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Grossman, W.I. (1992). Comments on the Concept of the Analyzing Instrument. J. Clin. Psychoanal., 1(2):261-271.

(1992). Journal of Clinical Psychoanalysis, 1(2):261-271

Comments on the Concept of the Analyzing Instrument

William I. Grossman, M.D.

The publication of Otto Isakower's presentation of his ideas on the analyzing instrument or the analytical instrument is a welcome and a timely event. It is welcome because for many years the analyzing instrument has been mentioned often in conversation but has rarely received extensive discussion in print (Balter, Lothane, and Spencer, 1980; Spencer and Balter, 1984, 1990). It is timely because now, as at the time Isakower discussed his conception with the faculty of the New York Psychoanalytic Institute, there is a lively interest in clarifying the distinctions between psychoanalysis and other forms of psychotherapy.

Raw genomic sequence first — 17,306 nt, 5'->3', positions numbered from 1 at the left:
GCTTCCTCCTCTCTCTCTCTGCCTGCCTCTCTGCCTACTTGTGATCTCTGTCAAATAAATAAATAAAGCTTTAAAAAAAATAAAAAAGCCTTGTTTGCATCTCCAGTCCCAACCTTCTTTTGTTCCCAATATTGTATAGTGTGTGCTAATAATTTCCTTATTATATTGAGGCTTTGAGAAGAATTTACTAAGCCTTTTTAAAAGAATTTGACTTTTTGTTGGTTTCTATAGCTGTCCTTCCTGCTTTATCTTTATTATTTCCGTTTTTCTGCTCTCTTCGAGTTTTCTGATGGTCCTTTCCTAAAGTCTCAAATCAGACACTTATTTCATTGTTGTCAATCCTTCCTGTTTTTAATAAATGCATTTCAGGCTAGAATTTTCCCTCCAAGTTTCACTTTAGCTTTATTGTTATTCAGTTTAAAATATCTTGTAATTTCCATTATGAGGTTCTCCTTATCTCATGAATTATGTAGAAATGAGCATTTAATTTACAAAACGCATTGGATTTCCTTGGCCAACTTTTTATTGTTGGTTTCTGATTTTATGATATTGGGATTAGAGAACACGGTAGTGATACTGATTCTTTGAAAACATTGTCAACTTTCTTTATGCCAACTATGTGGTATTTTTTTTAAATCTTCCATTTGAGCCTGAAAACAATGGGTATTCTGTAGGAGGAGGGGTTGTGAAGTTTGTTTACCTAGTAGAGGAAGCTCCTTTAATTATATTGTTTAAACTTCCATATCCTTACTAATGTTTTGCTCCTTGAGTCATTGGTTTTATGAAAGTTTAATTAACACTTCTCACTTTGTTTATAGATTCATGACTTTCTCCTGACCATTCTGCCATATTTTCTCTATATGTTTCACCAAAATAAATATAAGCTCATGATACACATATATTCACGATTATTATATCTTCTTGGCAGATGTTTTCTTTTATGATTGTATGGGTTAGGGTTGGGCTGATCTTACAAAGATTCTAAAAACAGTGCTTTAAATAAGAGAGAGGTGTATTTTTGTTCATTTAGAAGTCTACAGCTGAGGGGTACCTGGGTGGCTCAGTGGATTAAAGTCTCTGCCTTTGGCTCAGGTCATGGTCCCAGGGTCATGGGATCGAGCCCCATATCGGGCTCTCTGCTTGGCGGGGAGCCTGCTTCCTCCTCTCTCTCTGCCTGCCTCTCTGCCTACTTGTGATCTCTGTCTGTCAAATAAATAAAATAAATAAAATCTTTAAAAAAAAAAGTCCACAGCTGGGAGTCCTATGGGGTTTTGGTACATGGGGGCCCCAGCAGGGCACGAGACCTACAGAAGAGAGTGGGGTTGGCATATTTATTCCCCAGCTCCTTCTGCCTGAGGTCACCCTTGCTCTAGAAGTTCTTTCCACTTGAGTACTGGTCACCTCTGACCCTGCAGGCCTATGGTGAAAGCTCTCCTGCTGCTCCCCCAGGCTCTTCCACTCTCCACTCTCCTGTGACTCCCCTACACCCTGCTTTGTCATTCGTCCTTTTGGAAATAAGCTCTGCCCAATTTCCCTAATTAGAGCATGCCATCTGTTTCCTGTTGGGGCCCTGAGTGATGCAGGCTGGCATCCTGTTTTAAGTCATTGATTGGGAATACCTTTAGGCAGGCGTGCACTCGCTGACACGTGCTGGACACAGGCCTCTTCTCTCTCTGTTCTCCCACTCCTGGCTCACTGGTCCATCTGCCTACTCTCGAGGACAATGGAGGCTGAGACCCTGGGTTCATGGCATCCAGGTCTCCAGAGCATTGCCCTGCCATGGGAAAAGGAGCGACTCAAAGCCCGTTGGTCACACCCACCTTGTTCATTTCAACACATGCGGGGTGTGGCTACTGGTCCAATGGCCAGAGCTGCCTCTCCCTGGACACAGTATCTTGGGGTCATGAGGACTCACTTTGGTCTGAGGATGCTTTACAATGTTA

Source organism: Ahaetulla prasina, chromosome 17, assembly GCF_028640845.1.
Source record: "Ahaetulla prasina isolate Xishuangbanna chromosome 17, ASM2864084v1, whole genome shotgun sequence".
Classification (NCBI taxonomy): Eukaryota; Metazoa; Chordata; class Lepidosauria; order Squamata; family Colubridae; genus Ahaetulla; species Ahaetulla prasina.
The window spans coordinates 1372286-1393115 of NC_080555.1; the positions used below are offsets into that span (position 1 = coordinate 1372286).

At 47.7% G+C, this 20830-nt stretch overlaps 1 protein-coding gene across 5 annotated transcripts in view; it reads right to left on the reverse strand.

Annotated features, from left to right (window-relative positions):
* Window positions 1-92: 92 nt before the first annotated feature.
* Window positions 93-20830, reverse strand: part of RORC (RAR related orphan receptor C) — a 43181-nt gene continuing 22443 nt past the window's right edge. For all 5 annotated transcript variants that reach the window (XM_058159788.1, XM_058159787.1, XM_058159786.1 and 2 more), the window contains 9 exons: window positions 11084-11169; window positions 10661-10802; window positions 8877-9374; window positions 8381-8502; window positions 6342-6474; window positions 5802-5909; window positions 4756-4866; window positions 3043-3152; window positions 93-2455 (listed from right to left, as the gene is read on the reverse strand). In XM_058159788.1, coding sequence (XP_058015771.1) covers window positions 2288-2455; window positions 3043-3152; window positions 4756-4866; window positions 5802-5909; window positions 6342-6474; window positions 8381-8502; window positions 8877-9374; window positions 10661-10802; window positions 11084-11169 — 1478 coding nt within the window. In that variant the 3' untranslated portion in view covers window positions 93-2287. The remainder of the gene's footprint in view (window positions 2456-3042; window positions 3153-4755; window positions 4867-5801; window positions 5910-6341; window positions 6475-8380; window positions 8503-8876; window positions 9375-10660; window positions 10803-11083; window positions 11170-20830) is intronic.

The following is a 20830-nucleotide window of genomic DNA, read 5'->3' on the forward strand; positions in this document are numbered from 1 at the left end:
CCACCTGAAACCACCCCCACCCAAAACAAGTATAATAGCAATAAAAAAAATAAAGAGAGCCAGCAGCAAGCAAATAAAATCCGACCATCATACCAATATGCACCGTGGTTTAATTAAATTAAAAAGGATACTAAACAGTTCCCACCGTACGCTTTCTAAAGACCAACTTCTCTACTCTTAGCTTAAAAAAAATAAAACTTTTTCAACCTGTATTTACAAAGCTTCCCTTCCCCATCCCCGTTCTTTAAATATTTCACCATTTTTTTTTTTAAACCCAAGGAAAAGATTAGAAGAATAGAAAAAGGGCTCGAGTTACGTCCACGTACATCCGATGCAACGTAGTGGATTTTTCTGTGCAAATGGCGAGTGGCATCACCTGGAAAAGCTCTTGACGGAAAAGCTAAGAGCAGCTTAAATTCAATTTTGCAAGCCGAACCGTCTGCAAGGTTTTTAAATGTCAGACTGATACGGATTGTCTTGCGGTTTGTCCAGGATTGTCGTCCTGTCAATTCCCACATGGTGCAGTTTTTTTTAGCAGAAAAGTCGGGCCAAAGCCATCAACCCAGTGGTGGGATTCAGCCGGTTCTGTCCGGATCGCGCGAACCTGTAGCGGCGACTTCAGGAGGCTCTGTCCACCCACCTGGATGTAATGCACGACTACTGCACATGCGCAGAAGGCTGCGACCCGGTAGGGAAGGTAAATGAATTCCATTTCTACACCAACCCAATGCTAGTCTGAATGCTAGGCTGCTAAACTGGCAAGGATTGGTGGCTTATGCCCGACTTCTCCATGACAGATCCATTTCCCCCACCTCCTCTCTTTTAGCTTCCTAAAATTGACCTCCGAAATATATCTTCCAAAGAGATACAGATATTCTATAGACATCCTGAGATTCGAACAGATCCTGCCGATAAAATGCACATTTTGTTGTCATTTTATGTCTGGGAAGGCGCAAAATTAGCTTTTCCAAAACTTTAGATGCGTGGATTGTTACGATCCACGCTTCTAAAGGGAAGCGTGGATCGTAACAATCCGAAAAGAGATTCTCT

In the 1950s, new developments in ego psychology and object relations theories led to reformulations of psychoanalysis and the psychoanalytic process. The idea of a “widening scope” of psychoanalysis (Stone, 1954) that emerged during that time promoted discussions concerning the differences and similarities between psychoanalysis and psychotherapy. Since then, the clarity of this distinction has become increasingly difficult to specify as the number of psychoanalytically based therapies has multiplied.

The evolution of these interests led to greater attention to particular factors in the psychoanalytic situation. Isakower attempted to find a specific, invariable factor in the analytic situation, one that would distinguish analysis from psychotherapy and general psychiatry. His interest in the analyst's use of his or her own associations has been taken up by many current writers on countertransference. His remarks are thus relevant to a consideration of how to characterize the psychoanalytic process.

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